BURDEN: I think much of it is frustration that led them to support Trump which has not been satisfied over the last four years. The things that attracted these voters to Trump four years ago were his message about shaking up Washington and "draining the swamp." Many of them felt that Washington was out of touch with their needs and did not respect them, so they liked that language. Trump has not fully delivered on that in their view. He is now a part of Washington and is not the outsider candidate he was four years ago. Rural voters are also frustrated by the cost of healthcare and healthcare access. Obamacare was not working for rural voters. Rural healthcare providers were closing down and the cost was going up every year under Obamacare. Trump promised to dismantle the Affordable Care Act and build a better healthcare system, which he has not done. Rural voters are not happy with Obamacare or with what Trump has done. There is also the mixed effect of Trump's unresolved trade wars, especially in farming communities dependent on international trade. I think Trump's troubles with rural voters started before the pandemic and racial protests.

YANO Makoto (RIETI Chairman): Many outside factors or information control factors exist, including the possibility of Russian intervention. I think James Comey's treatment of the meddling and Clinton's emails were both critical to the 2016 election result. In this election, informational interventions, and Trump's treatment of QAnon, the Proud Boys and Antifa and such groups are all external factors that may have a sudden, last-minute effect on voter behavior. There are all sorts of manipulations that could play a role in determining the election. What is your assessment of these factors in this election?

BURDEN: There already are some disinformation campaigns this year. Some are coming from the Russian government or are sponsored by Russian actors. It looks somewhat different than four years ago but it is happening on social media and elsewhere. The Iranian and Chinese governments are also sowing disinformation, not necessarily to hack the election but to create discord and confusion and lack of confidence. I don't think the social media companies are doing a good job of containing that. I think this year will be different because the Russian actors were more supportive of Trump than Clinton in 2016 and the public likes Biden more than they liked Hillary. He does not have the same baggage or scandals. Where Trump has tried to tag him with things like the stories about Hunter Biden, it hasn't worked. I don't think the disinformation will be as effective this time around, and that is disadvantageous to Trump.

YANO: I would like to know your views on whether Americans in general and the American media and government are more aware and immune to the kind of information intervention we saw in 2016.

BURDEN: Americans on Facebook who saw posts in 2016 did not realize they were coming from Russian actors and the public has since learned about that. The Senate Intelligence Committee has done a series of bipartisan reports that have been very good on Facebook ads that were deceptive and probably illegal and paid for by Russians in rubles. The intelligence community also did some reporting. The good thing is that election officials in the US have spent the past four years trying to harden the election system. Despite Trump's personal dismissal of outside meddling, the Department of Homeland Security has helped the states implement significant protections. I feel much more comfortable that the election system has the right protections in place. It's very hard to say what is going to happen, but there are likely to be some different elements this time around.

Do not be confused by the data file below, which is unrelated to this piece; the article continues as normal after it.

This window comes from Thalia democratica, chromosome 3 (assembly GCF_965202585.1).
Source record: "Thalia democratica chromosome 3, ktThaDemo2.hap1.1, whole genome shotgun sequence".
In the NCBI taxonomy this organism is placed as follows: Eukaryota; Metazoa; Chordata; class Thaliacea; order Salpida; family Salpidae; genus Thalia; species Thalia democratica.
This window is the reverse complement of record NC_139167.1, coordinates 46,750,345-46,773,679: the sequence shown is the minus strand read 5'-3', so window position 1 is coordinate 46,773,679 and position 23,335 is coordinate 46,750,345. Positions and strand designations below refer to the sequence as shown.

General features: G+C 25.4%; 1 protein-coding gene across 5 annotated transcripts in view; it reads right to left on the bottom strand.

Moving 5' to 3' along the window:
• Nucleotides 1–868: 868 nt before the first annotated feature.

The U.S. is a big, diverse, pluralistic country so there are a lot of subpopulations that can be persuaded by targeted messages. The nationwide election system is actually 50 state elections with internal counties etc., which provides a lot of points of entry for a bad actor to reach a group or burrow into a state and try to have some influence. Even with all these protections in place, it is a permeable system, perhaps different than the systems many other countries have.

ONO: Many of the efforts to discredit Trump are coming from the Republican side, which is surprising. Why has this happened?

BURDEN: It's very unusual. Former officials from previous Republican administrations and several former chairs of the Republican National Committee have endorsed Biden. I think it's an indicator of how much the Republican Party has changed in four years. It's really Trump's party rather than a traditional Republican Party. If Trump wins it will not be because of help from the Republican Party; it will be because of him and his most hardcore supporters. During his election campaign four years ago, he was not cooperating with the Republican Party. He viewed both the Democratic and Republican parties as his opponents. It has become part of his brand and that resonates with many of his supporters. But without the party coming together, it is hard to win an election. Right now, surveys show that people who consider themselves Republicans are very supportive of Trump but their turnout levels may be lower.

The Senate will vote on Amy Coney Barrett's nomination and the question is whether this is going to help Republican Senators who are up for re-election. I think this depends on the state, as does Trump's effect. In a state like Georgia, which is a swing state this year, one of the Republicans is running ads showing how similar she is to Trump. If a state leans red as Georgia does, this may help, as appears to be the case in Iowa, where Trump won by a large margin in 2016.

*This summary was compiled by RIETI Editorial staff.